Leither in London – Issue 97

Posted by in October's Magazine

Have you heard of Sunshine on Leith? Well yes of course you have but I’m not talking about the Proclaimers’ album or even the spin-off West End musical – I’m talking about the movie. Yup, Leith has finally had the recognition it deserves earning itself a place on the big screen with an all-singing, all-dancing, all-star cast. Excited? I haven’t even told you the best bit yet…
Guess which prestigious film critic they’re quoting on the movie poster and TV ads? Barry Norman? Pah. Jonathan Ross? Pfft. Claudia Winkelman? Please! No, it’s ME! Who’d have thunk it? Yours truly will appear in the media campaign for what could be the most exciting film release in The Leither’s history. I guess it’s quite fitting really.

I can’t lie though, when the invitation to the screening arrived in my inbox, I was nervous. Was I about to witness a car crash on the big screen? Could they have gone back down the Trainspotting route with another film on Leith’s grubby past? Or would it be Mamma Mia relocated to Edinburgh’s waterfront? Thankfully it was neither.


Sunshine on Leith is an uplifting, upbeat film, impressively directed by Press Gang alumnus Dexter Fletcher, and featuring a cast who can not only act but also hold a tune. The film focuses on two young squaddies, Davy and Ally, returning home to Leith after serving in Afghanistan and trying to adjust back to everyday life. The plot is moulded to fit the soundtrack so without giving too much away, if you ponder the Proclaimers’ biggest hits, you might be able to predict some of the ups and downs they face along the way.
Musical high notes include a stirring rendition of ‘Lets Get Married’ by the lads down the pub (keep your eyes peeled for a brilliant cameo from one of the lads from Edinburgh’s other favourite musical duo, The Cuban Brothers); a heartfelt rendition of ‘Oh Jean’ from Davy’s dad to his conveniently named wife at their anniversary do (set in the salubrious surroundings of Leith Dockers Social Club); and the singing, dancing, flashmob finale that is (naturally) ‘I’m Gonna Be (500 Miles)’.

On the waterfront
The film could quite easily have gone a step too jazz hands but with respected names like Jane Horrocks and Peter Mullan on board for the ride, the movie gains a certain gravitas – their presence undoubtedly helping Fletcher negotiate the slippery space between grit and Glee. And while the film will surely have the tourist board jumping for joy, I personally don’t think the picture painted of the city is all that different to the reality – at least not in my romantic imagination.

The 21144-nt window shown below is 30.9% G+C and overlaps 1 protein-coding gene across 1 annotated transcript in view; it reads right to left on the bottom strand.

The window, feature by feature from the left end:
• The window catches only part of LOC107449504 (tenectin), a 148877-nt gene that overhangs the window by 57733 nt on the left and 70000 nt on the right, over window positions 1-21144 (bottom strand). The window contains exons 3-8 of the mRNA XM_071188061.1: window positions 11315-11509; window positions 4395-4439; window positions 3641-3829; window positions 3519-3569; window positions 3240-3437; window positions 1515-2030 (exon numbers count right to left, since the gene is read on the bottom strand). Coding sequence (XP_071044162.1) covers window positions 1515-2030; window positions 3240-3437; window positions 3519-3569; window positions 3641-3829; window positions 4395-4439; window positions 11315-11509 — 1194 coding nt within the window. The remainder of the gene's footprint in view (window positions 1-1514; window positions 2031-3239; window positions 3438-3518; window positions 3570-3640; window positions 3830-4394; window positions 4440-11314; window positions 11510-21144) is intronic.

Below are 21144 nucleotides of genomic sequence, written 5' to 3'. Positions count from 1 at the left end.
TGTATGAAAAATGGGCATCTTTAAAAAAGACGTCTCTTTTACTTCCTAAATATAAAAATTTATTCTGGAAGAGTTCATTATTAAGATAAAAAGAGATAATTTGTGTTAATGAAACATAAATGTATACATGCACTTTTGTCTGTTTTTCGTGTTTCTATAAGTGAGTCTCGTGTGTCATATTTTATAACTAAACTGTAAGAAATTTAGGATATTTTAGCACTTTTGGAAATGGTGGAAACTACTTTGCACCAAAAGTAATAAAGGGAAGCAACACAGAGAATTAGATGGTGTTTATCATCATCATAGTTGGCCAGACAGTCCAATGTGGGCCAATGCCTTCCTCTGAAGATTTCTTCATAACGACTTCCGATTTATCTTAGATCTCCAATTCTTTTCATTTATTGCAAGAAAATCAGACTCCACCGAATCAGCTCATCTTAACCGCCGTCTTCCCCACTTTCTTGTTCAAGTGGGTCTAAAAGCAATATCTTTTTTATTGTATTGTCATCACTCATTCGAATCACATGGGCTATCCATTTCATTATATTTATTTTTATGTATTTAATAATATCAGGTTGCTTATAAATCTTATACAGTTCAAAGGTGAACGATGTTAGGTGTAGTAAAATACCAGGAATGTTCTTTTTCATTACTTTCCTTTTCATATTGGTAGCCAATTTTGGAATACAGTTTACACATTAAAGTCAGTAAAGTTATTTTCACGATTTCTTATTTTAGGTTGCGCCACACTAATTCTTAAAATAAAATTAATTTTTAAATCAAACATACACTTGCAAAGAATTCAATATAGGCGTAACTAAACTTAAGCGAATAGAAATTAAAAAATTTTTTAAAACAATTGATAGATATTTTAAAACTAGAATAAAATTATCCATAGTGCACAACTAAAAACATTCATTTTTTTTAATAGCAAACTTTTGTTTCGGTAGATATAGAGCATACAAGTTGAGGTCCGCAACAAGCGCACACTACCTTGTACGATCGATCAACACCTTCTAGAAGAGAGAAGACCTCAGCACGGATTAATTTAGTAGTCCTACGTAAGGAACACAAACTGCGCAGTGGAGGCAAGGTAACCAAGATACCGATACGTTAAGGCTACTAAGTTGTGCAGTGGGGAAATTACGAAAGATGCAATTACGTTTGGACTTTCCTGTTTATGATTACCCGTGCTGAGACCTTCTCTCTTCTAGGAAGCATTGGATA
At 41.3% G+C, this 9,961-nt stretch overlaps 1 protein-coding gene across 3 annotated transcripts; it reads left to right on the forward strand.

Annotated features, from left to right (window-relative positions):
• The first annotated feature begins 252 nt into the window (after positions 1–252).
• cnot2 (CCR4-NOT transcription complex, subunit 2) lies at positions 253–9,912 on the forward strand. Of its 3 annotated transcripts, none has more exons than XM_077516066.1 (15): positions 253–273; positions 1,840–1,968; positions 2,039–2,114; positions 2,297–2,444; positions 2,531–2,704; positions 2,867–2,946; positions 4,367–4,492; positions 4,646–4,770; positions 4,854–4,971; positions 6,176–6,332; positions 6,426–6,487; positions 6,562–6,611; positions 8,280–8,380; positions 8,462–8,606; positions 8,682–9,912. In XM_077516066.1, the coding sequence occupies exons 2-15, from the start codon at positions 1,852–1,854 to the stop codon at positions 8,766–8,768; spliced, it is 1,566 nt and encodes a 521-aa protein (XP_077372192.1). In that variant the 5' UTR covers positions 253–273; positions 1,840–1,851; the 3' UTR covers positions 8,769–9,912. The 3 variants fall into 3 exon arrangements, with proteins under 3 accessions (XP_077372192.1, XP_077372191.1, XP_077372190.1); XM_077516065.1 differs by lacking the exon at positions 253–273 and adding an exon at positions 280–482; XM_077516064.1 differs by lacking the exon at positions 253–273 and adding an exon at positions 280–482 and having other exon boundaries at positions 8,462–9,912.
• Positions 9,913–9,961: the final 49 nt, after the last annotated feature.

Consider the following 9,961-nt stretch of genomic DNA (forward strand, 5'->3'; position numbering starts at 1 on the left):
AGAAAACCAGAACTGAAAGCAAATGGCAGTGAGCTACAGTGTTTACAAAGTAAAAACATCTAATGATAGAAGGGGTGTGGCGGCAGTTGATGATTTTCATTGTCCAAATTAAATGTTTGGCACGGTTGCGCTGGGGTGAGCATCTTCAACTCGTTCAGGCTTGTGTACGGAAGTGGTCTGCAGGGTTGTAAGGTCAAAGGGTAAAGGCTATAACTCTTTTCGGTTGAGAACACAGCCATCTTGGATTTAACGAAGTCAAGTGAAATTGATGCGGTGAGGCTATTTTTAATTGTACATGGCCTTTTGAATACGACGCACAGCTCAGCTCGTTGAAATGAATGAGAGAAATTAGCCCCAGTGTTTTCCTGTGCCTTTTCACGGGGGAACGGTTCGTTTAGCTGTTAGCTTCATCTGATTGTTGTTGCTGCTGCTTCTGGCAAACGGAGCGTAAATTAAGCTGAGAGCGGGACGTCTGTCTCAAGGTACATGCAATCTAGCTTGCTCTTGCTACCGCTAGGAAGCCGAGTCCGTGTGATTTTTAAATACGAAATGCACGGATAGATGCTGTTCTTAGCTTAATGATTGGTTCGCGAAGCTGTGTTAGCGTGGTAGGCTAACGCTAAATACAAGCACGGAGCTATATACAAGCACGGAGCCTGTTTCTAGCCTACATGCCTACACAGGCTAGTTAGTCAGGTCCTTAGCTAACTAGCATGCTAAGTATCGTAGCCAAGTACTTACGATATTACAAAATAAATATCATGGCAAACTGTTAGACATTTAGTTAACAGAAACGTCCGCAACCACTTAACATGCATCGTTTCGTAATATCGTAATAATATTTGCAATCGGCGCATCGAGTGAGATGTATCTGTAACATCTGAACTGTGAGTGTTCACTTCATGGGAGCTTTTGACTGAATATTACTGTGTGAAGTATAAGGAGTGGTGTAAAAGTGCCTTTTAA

All those sweeping shots of the Edinburgh skyline, Calton Hill and Princes Street Gardens pretty accurately reflect the images that flash up in my own head when I’m indulging in a little yearning for the homeland. In fact, after seeing this movie and skipping out of the cinema to a mental soundtrack of King of the Road, I went straight home and booked myself a train back to the Burgh for the weekend.

I don’t think I’ve been quite so excited to arrive into Waverley station – not least because those pesky tram works were finally gone so, for the first time in a long time, I could walk straight out onto Waverley Bridge and revel in what may be my favourite view of the capital. To the left, the imposing rooftops of the Royal Mile stretching all the way up to the monolithic castle perched majestically atop its volcanic rock. To the right, the lofty peak of Scott monument puncturing a rare bright blue Edinburgh sky. All this was enjoyed to the appropriate soundtrack of the bagpipes being played by the piper on the corner of bustling Princes Street. If I hadn’t been in such a hurry to catch the 22 and get down to Leith, I could happily have stood for hours soaking it all up but I had another thrilling view awaiting my arrival.

It doesn’t matter how long I stay away, when I drive round the corner onto the shore and get that first view of the waterfront, it feels like coming home. Sadly, it was only a fleeting visit this time but I’m working on it…I just have to convince the man I love that a life in Leith could offer us as much in the way of adventure and happiness as a life in Stockholm. My next move is taking him to see Sunshine on Leith when it hits cinemas on 4 October. Wish me luck.

2 responses to “Leither in London – Issue 97”

  1. Shirley Clarke says:

    This was a terrible film. Would have made an quite unwatchable Hogmanay tv special, with the option to flick over to another channel I might put up with it… but as a movie- with all THIS publicity. Really goes to show what an uncreative lot we are.

    Piss weak cinematography, worthless acting in between wonderful proclaimers tunes ripped to shreds by the x-factorisation of popular ears. Why does everyone have to make things accessible and bland.

    Horrified. Can't believe the Leither didn't stand up and say so! I expected you lot to SLATE it / give the film the drubbing it deserved. Guess it gave this author an ego boost! What a waste of time (not to mention money- public / council and otherwise).

  2. Carrie says:

    The idea that The Leither has somehow shown a lack of journalistic integrity by printing a positive review is ridiculous. A 'review' is in essence an opinion – this was mine, you have yours. And The Leither doesn't have a duty to stand by either one.

    As for questioning my own integrity, I reviewed the film BEFORE they asked to use a quote from that review in the marketing material so any suggestion that I praised it because it "gave me an ego boost" doesn't really stand up.

    I wonder why The Telegraph, The Guardian, The Scotsman, The Independent, Empire, Total Film and The FT praised it too? Must be some kind of conspiracy…

Leave a Reply

Your e-mail address will not be published. Required fields are marked *